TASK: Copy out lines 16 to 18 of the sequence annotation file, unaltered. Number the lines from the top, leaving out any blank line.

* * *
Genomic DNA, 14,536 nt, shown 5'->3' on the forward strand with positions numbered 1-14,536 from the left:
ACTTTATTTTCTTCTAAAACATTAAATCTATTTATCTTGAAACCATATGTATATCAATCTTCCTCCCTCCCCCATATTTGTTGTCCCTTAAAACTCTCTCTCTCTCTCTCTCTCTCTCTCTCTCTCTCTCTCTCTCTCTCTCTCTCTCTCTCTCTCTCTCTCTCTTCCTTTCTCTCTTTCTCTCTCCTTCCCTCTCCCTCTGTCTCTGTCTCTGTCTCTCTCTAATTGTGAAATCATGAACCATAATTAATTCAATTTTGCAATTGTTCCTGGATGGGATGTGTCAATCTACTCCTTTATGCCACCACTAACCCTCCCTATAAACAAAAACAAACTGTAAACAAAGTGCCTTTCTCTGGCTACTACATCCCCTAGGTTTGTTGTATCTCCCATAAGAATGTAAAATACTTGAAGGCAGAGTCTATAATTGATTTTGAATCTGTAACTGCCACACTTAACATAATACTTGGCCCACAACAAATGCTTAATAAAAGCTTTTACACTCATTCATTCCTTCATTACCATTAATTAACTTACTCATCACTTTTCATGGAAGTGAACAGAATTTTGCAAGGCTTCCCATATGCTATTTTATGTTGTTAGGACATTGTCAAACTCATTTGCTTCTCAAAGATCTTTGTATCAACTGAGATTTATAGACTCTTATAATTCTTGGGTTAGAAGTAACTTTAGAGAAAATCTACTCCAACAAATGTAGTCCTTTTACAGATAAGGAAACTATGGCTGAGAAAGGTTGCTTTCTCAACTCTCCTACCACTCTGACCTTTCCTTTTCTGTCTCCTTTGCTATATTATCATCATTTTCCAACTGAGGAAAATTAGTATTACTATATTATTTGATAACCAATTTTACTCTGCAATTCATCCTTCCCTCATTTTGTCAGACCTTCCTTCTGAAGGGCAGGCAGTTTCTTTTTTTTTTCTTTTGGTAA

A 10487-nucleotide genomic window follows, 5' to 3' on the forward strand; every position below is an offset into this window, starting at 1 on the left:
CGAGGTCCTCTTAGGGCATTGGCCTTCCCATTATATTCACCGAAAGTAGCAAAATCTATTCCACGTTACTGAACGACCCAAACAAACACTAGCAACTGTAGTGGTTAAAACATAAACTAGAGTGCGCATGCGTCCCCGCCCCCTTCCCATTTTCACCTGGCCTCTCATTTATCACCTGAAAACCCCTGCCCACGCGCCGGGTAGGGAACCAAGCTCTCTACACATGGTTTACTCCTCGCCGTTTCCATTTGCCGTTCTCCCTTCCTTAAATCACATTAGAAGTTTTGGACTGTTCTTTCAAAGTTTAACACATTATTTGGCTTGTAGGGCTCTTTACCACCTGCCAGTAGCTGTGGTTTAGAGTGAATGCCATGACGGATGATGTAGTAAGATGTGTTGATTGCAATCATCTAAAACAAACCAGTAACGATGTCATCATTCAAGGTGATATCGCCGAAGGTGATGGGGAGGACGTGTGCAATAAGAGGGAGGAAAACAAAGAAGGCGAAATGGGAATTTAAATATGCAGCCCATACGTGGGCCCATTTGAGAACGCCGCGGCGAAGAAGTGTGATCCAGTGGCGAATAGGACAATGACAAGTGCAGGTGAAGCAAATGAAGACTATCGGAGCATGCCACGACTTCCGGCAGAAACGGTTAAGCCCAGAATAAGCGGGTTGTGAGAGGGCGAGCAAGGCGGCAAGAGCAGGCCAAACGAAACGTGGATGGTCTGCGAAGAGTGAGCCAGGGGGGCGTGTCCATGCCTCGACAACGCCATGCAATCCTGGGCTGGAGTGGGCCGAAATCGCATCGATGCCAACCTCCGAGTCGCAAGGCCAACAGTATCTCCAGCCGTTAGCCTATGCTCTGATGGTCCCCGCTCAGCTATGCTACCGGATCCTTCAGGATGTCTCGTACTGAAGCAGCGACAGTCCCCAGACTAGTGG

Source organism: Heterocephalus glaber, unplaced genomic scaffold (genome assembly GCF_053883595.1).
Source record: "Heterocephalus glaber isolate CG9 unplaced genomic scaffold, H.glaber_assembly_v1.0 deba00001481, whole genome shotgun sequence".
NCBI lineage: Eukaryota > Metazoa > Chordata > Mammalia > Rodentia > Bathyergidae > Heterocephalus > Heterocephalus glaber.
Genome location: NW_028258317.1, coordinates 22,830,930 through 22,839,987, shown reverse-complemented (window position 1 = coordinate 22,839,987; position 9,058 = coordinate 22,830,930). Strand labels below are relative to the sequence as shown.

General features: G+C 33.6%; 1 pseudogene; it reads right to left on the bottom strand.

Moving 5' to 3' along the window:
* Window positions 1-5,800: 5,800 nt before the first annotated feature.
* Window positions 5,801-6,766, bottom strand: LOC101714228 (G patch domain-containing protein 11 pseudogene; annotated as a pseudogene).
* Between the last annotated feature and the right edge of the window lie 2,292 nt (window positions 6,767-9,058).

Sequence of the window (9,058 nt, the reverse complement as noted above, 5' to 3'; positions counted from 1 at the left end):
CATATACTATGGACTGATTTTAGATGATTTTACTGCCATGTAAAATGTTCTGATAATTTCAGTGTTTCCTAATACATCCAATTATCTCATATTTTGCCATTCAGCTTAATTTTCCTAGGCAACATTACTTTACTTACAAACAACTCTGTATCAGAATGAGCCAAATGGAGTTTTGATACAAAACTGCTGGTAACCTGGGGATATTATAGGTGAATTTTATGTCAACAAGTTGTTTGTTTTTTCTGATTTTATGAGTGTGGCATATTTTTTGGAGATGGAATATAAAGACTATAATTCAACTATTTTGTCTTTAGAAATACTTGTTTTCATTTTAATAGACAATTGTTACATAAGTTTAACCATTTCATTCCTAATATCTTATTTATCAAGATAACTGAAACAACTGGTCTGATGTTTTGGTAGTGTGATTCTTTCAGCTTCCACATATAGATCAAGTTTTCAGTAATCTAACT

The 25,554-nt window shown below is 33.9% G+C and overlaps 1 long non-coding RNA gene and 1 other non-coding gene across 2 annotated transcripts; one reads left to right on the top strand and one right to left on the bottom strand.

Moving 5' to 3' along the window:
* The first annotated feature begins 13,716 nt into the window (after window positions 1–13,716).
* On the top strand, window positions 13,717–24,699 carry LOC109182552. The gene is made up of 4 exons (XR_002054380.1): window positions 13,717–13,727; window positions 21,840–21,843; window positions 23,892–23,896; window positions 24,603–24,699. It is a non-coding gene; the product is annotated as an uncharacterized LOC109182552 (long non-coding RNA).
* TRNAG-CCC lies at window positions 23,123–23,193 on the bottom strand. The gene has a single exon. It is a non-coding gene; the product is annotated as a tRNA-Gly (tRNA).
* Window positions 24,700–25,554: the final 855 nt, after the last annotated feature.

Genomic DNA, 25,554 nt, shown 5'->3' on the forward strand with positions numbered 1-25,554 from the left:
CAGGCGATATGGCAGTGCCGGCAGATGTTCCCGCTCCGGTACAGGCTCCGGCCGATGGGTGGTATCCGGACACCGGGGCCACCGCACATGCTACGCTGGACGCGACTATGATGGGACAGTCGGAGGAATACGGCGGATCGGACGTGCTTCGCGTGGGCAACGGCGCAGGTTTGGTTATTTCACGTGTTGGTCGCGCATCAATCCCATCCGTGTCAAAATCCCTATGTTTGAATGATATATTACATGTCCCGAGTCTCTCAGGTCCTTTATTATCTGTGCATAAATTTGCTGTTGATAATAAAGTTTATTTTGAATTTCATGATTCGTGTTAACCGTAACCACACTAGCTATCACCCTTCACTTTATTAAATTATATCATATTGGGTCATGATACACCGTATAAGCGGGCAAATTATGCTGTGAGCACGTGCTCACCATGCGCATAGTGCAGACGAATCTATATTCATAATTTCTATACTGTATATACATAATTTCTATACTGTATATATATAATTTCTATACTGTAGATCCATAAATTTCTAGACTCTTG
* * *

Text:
The 25,554-nt window shown below is 33.9% G+C and overlaps 1 long non-coding RNA gene and 1 other non-coding gene across 2 annotated transcripts; one reads left to right on the top strand and one right to left on the bottom strand.

Moving 5' to 3' along the window:
* The first annotated feature begins 13,716 nt into the window (after window positions 1–13,716).